Thursday, July 25, 2013

Day Ten Sierra Leone: Who's Your Daddy?


Today I wake up with an extreme case of diarrhea. I go to the bathroom like five times in the span of thirty minutes. I'm praying it's not dysentery.

Linds and I are doing some covert spying. There are several children living in the house with us and we are trying to figure out if any belong to my father. It's highly possible considering we had to pry to find out about his second wife. It's also suspicious because  everybody has been introduced with an explanation except the kids.

We've done some narrowing down. It can't be Tolo because he's the servant and is almost a grown man. It can't be Fatmata because she's almost a grown woman and has been introduced as Aunt Sallay's daughter, "his adopted daughter". For a little while, we considered Yebu, this sweet dark-skinned seven year old (who by the way came up to Lindsay, pointed to me, and said, "He's your husband in the States. He's my husband over here.") but pops introduced her as Aunt Sallay's granddaughter and her real name is Salamatu Yebu Carew like her grandmother.

Which leaves Kemoh. He doesn't look terribly like my father, but he's dark skinned and about like nine years old. My pops took a while to introduce him and didn't say anything about his parents. He did say that his name means "old man" in Mandingo, and is often given to a child who bears the name of his father. But who is the old man?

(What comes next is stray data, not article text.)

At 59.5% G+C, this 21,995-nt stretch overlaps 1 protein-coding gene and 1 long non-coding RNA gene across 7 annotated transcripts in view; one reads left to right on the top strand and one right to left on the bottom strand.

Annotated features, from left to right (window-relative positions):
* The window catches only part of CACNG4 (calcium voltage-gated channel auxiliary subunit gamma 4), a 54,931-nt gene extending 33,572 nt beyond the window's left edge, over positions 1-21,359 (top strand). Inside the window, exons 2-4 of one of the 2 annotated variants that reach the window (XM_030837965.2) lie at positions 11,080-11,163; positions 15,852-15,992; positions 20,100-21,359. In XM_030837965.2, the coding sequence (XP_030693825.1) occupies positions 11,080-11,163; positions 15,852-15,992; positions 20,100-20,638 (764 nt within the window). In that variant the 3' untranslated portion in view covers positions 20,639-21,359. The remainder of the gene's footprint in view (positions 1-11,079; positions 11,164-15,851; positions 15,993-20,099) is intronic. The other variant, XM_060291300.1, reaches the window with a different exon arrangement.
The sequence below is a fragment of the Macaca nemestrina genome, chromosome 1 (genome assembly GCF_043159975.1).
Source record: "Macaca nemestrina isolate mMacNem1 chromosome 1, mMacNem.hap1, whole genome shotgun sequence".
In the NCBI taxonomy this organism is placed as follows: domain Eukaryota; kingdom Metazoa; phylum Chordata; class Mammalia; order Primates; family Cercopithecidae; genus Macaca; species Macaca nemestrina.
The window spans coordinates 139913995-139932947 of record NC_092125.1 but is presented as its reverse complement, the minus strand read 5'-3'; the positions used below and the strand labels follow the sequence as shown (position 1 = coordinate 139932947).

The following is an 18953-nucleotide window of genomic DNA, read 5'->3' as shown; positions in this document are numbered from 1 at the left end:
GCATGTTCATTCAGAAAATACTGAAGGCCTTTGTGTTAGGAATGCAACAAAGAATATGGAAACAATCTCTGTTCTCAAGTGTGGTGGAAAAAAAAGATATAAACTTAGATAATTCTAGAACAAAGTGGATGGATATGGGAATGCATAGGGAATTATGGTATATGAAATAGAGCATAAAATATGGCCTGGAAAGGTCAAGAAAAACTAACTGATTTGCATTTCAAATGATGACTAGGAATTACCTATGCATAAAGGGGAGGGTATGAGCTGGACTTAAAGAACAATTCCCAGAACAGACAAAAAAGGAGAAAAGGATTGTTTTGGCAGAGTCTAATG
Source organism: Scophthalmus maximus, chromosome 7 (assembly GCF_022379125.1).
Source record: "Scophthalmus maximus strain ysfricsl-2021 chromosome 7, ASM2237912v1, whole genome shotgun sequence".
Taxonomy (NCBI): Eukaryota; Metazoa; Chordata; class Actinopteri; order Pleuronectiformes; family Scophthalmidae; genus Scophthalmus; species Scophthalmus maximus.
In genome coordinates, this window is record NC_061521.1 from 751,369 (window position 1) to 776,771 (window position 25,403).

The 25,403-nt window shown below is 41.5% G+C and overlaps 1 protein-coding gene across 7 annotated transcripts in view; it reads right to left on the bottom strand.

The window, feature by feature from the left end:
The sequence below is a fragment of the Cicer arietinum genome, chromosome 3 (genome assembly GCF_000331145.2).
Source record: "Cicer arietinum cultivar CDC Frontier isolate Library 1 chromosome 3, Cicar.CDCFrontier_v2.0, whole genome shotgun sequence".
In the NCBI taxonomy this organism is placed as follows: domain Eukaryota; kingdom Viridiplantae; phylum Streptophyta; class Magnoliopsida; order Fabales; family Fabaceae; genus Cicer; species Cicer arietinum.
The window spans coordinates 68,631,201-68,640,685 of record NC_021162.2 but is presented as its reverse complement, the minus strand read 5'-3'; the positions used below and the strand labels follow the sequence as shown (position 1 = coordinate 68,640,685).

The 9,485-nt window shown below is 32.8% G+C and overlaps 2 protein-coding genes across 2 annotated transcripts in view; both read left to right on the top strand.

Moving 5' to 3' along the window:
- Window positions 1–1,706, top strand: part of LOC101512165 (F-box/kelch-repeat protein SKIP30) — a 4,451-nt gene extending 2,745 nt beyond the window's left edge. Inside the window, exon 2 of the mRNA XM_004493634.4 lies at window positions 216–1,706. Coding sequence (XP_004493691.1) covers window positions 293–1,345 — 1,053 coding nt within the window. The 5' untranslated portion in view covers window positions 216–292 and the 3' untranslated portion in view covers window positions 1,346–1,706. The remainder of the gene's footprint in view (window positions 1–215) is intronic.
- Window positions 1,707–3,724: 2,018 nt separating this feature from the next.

This stay has been great, but it has also been very irritating. I remember how controlling my pops can be. He has all but co-opted my camera phone, asking me to take it out whenever he wants to take pictures. He is dragging us all around town bringing us to events and to relatives' homes. For the last two days, we've left his house in the early afternoon and didn't come back until after nine. We are tired. We are drained. It doesn't feel like a vacation. It feels like a stressful homecoming. On top of that, there's an agenda. My pops wants to show everyone here that he has things under control in America. That he's on good terms with his family abroad. That's not true. While I, as the eldest, am tolerant of my father, Abdul and Seree, my younger siblings don't speak to him, don't answer his calls. This is a charade.

We visit my grandmother's house in Tengbeh Town and my Aunty Sanaa. Apparently she raised my mother and all my uncles and aunts. "You mama, you uncle dem, all suck this one boby," she tell us. (Your mother and your uncles all sucked from this one breast.) She pleads with me to coax my mother to resume sending her money. "Whatever I did, tell her I'm sorry," she says. Later on my mom tells me she stopped sending Aunty Sanaa money because she drinks.

At night, my cousin Aminata surprises Lindsay with a full African dress. It's purple and has everything, the head wrap, the shirt, the lappa (skirt), shoes, and a purse.  Linds looks stunning in it. But my dad messes it up. "Good," he says. "Tomorrow you will wear that at an Islamic event."

No input from us.

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